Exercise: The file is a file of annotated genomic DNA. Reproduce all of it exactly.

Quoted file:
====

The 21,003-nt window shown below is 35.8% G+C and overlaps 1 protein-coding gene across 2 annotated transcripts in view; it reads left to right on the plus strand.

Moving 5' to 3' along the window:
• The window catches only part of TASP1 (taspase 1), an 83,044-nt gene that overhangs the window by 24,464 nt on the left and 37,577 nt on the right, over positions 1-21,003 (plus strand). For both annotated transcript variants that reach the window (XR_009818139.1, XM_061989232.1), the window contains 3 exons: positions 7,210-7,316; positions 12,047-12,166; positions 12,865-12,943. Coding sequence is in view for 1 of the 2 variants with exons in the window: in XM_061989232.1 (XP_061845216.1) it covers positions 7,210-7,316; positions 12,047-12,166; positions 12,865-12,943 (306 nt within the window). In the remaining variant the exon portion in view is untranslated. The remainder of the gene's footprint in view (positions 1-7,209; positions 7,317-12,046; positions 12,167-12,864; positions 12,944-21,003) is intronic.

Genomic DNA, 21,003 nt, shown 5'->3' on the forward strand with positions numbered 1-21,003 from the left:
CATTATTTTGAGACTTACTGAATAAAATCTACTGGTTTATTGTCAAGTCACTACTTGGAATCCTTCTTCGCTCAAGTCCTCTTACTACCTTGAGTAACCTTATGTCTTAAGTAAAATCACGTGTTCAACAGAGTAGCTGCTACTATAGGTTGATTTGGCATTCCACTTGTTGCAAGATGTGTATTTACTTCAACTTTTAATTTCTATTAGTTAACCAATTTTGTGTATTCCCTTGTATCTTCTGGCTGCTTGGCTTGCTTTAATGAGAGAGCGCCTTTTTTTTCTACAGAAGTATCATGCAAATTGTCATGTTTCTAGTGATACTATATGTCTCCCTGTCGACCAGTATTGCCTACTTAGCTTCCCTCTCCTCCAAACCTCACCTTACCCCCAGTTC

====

The 21,003-nt window shown below is 35.8% G+C and overlaps 1 protein-coding gene across 2 annotated transcripts in view; it reads left to right on the plus strand.

Moving 5' to 3' along the window:
• The window catches only part of TASP1 (taspase 1), an 83,044-nt gene that overhangs the window by 24,464 nt on the left and 37,577 nt on the right, over positions 1-21,003 (plus strand). For both annotated transcript variants that reach the window (XR_009818139.1, XM_061989232.1), the window contains 3 exons: positions 7,210-7,316; positions 12,047-12,166; positions 12,865-12,943. Coding sequence is in view for 1 of the 2 variants with exons in the window: in XM_061989232.1 (XP_061845216.1) it covers positions 7,210-7,316; positions 12,047-12,166; positions 12,865-12,943 (306 nt within the window). In the remaining variant the exon portion in view is untranslated. The remainder of the gene's footprint in view (positions 1-7,209; positions 7,317-12,046; positions 12,167-12,864; positions 12,944-21,003) is intronic.

Genomic DNA, 21,003 nt, shown 5'->3' on the forward strand with positions numbered 1-21,003 from the left:
CATTATTTTGAGACTTACTGAATAAAATCTACTGGTTTATTGTCAAGTCACTACTTGGAATCCTTCTTCGCTCAAGTCCTCTTACTACCTTGAGTAACCTTATGTCTTAAGTAAAATCACGTGTTCAACAGAGTAGCTGCTACTATAGGTTGATTTGGCATTCCACTTGTTGCAAGATGTGTATTTACTTCAACTTTTAATTTCTATTAGTTAACCAATTTTGTGTATTCCCTTGTATCTTCTGGCTGCTTGGCTTGCTTTAATGAGAGAGCGCCTTTTTTTTCTACAGAAGTATCATGCAAATTGTCATGTTTCTAGTGATACTATATGTCTCCCTGTCGACCAGTATTGCCTACTTAGCTTCCCTCTCCTCCAAACCTCACCTTACCCCCAGTTC